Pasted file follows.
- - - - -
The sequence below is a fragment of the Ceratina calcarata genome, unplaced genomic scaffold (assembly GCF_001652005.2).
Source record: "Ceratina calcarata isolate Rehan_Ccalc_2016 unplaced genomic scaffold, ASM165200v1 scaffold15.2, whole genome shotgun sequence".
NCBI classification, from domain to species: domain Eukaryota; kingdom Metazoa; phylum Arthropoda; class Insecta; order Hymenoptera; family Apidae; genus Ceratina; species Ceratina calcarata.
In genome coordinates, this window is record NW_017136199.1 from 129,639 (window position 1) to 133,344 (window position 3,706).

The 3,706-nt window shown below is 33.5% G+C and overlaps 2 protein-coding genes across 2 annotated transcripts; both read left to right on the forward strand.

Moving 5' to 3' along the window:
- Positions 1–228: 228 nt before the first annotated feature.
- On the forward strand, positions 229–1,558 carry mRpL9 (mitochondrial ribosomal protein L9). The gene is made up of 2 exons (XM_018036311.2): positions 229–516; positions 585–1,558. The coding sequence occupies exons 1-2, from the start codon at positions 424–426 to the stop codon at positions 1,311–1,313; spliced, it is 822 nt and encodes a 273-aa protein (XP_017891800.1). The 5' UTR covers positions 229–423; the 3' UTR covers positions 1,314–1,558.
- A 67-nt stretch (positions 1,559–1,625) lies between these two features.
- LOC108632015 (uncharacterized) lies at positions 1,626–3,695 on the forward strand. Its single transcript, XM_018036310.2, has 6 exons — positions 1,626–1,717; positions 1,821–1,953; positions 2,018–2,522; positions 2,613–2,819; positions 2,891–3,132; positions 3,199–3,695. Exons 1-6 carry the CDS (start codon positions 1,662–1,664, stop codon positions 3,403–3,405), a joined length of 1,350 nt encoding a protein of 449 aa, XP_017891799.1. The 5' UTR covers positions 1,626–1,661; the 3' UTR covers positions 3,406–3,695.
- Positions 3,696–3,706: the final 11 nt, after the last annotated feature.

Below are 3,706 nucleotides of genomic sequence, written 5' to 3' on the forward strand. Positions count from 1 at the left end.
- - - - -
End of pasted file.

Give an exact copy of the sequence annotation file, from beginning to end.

The sequence below is a fragment of the Ceratina calcarata genome, unplaced genomic scaffold (assembly GCF_001652005.2).
Source record: "Ceratina calcarata isolate Rehan_Ccalc_2016 unplaced genomic scaffold, ASM165200v1 scaffold15.2, whole genome shotgun sequence".
NCBI classification, from domain to species: domain Eukaryota; kingdom Metazoa; phylum Arthropoda; class Insecta; order Hymenoptera; family Apidae; genus Ceratina; species Ceratina calcarata.
In genome coordinates, this window is record NW_017136199.1 from 129,639 (window position 1) to 133,344 (window position 3,706).

The 3,706-nt window shown below is 33.5% G+C and overlaps 2 protein-coding genes across 2 annotated transcripts; both read left to right on the forward strand.

Moving 5' to 3' along the window:
- Positions 1–228: 228 nt before the first annotated feature.
- On the forward strand, positions 229–1,558 carry mRpL9 (mitochondrial ribosomal protein L9). The gene is made up of 2 exons (XM_018036311.2): positions 229–516; positions 585–1,558. The coding sequence occupies exons 1-2, from the start codon at positions 424–426 to the stop codon at positions 1,311–1,313; spliced, it is 822 nt and encodes a 273-aa protein (XP_017891800.1). The 5' UTR covers positions 229–423; the 3' UTR covers positions 1,314–1,558.
- A 67-nt stretch (positions 1,559–1,625) lies between these two features.
- LOC108632015 (uncharacterized) lies at positions 1,626–3,695 on the forward strand. Its single transcript, XM_018036310.2, has 6 exons — positions 1,626–1,717; positions 1,821–1,953; positions 2,018–2,522; positions 2,613–2,819; positions 2,891–3,132; positions 3,199–3,695. Exons 1-6 carry the CDS (start codon positions 1,662–1,664, stop codon positions 3,403–3,405), a joined length of 1,350 nt encoding a protein of 449 aa, XP_017891799.1. The 5' UTR covers positions 1,626–1,661; the 3' UTR covers positions 3,406–3,695.
- Positions 3,696–3,706: the final 11 nt, after the last annotated feature.

Below are 3,706 nucleotides of genomic sequence, written 5' to 3' on the forward strand. Positions count from 1 at the left end.